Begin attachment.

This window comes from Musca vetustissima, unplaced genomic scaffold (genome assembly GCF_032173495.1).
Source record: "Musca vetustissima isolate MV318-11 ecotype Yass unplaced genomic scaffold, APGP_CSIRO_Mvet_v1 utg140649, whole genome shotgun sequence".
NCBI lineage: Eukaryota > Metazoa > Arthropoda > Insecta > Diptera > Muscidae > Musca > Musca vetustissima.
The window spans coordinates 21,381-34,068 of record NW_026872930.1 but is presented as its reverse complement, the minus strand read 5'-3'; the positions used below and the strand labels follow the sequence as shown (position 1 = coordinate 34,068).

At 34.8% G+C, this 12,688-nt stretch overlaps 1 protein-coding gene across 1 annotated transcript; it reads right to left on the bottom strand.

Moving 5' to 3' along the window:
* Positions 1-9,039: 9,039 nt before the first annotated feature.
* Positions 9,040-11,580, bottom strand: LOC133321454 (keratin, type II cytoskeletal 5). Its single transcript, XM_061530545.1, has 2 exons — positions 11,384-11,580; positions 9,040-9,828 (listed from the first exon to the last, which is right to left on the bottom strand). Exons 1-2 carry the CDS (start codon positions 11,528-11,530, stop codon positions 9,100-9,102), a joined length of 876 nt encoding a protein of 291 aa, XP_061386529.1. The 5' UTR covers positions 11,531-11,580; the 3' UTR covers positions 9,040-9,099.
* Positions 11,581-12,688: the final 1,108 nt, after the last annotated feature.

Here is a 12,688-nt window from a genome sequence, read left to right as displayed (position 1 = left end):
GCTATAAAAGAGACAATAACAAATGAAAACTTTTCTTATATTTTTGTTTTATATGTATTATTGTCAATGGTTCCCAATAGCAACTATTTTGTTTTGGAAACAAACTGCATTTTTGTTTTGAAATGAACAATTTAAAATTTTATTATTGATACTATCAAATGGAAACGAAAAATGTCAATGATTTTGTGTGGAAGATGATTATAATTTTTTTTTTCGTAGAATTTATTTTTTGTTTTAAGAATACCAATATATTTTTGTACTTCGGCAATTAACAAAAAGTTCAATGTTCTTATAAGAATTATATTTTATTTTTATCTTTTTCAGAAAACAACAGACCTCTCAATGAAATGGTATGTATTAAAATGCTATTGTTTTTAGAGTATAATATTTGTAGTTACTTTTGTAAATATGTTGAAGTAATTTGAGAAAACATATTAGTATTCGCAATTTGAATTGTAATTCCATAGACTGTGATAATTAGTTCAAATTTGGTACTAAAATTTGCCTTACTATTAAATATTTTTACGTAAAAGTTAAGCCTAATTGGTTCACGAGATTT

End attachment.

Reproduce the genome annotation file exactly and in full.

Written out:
This window comes from Musca vetustissima, unplaced genomic scaffold (genome assembly GCF_032173495.1).
Source record: "Musca vetustissima isolate MV318-11 ecotype Yass unplaced genomic scaffold, APGP_CSIRO_Mvet_v1 utg140649, whole genome shotgun sequence".
NCBI lineage: Eukaryota > Metazoa > Arthropoda > Insecta > Diptera > Muscidae > Musca > Musca vetustissima.
The window spans coordinates 21,381-34,068 of record NW_026872930.1 but is presented as its reverse complement, the minus strand read 5'-3'; the positions used below and the strand labels follow the sequence as shown (position 1 = coordinate 34,068).

At 34.8% G+C, this 12,688-nt stretch overlaps 1 protein-coding gene across 1 annotated transcript; it reads right to left on the bottom strand.

Moving 5' to 3' along the window:
* Positions 1-9,039: 9,039 nt before the first annotated feature.
* Positions 9,040-11,580, bottom strand: LOC133321454 (keratin, type II cytoskeletal 5). Its single transcript, XM_061530545.1, has 2 exons — positions 11,384-11,580; positions 9,040-9,828 (listed from the first exon to the last, which is right to left on the bottom strand). Exons 1-2 carry the CDS (start codon positions 11,528-11,530, stop codon positions 9,100-9,102), a joined length of 876 nt encoding a protein of 291 aa, XP_061386529.1. The 5' UTR covers positions 11,531-11,580; the 3' UTR covers positions 9,040-9,099.
* Positions 11,581-12,688: the final 1,108 nt, after the last annotated feature.

Here is a 12,688-nt window from a genome sequence, read left to right as displayed (position 1 = left end):
GCTATAAAAGAGACAATAACAAATGAAAACTTTTCTTATATTTTTGTTTTATATGTATTATTGTCAATGGTTCCCAATAGCAACTATTTTGTTTTGGAAACAAACTGCATTTTTGTTTTGAAATGAACAATTTAAAATTTTATTATTGATACTATCAAATGGAAACGAAAAATGTCAATGATTTTGTGTGGAAGATGATTATAATTTTTTTTTTCGTAGAATTTATTTTTTGTTTTAAGAATACCAATATATTTTTGTACTTCGGCAATTAACAAAAAGTTCAATGTTCTTATAAGAATTATATTTTATTTTTATCTTTTTCAGAAAACAACAGACCTCTCAATGAAATGGTATGTATTAAAATGCTATTGTTTTTAGAGTATAATATTTGTAGTTACTTTTGTAAATATGTTGAAGTAATTTGAGAAAACATATTAGTATTCGCAATTTGAATTGTAATTCCATAGACTGTGATAATTAGTTCAAATTTGGTACTAAAATTTGCCTTACTATTAAATATTTTTACGTAAAAGTTAAGCCTAATTGGTTCACGAGATTT